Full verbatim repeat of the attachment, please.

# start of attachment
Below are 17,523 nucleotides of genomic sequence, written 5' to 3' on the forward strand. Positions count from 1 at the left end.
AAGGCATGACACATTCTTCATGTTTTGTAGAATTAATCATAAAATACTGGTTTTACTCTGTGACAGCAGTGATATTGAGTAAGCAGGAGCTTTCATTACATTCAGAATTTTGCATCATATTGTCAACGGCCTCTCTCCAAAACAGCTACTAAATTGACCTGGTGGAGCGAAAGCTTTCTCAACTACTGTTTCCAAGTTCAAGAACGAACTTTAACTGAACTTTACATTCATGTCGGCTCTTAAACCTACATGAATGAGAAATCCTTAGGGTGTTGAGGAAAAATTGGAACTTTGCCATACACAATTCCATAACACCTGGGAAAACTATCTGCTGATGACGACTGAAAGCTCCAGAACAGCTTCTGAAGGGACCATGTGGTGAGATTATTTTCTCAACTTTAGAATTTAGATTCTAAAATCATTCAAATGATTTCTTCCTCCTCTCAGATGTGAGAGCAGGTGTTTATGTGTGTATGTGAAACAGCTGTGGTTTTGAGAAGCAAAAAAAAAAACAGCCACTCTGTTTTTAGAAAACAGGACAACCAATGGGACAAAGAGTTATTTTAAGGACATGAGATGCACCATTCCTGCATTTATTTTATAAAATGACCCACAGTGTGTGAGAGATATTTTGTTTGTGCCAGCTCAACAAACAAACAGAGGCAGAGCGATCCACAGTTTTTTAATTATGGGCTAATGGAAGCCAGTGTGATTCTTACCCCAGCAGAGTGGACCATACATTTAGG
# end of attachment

Below are 17,523 nucleotides of genomic sequence, written 5' to 3' on the forward strand. Positions count from 1 at the left end.
AAGGCATGACACATTCTTCATGTTTTGTAGAATTAATCATAAAATACTGGTTTTACTCTGTGACAGCAGTGATATTGAGTAAGCAGGAGCTTTCATTACATTCAGAATTTTGCATCATATTGTCAACGGCCTCTCTCCAAAACAGCTACTAAATTGACCTGGTGGAGCGAAAGCTTTCTCAACTACTGTTTCCAAGTTCAAGAACGAACTTTAACTGAACTTTACATTCATGTCGGCTCTTAAACCTACATGAATGAGAAATCCTTAGGGTGTTGAGGAAAAATTGGAACTTTGCCATACACAATTCCATAACACCTGGGAAAACTATCTGCTGATGACGACTGAAAGCTCCAGAACAGCTTCTGAAGGGACCATGTGGTGAGATTATTTTCTCAACTTTAGAATTTAGATTCTAAAATCATTCAAATGATTTCTTCCTCCTCTCAGATGTGAGAGCAGGTGTTTATGTGTGTATGTGAAACAGCTGTGGTTTTGAGAAGCAAAAAAAAAAACAGCCACTCTGTTTTTAGAAAACAGGACAACCAATGGGACAAAGAGTTATTTTAAGGACATGAGATGCACCATTCCTGCATTTATTTTATAAAATGACCCACAGTGTGTGAGAGATATTTTGTTTGTGCCAGCTCAACAAACAAACAGAGGCAGAGCGATCCACAGTTTTTTAATTATGGGCTAATGGAAGCCAGTGTGATTCTTACCCCAGCAGAGTGGACCATACATTTAGG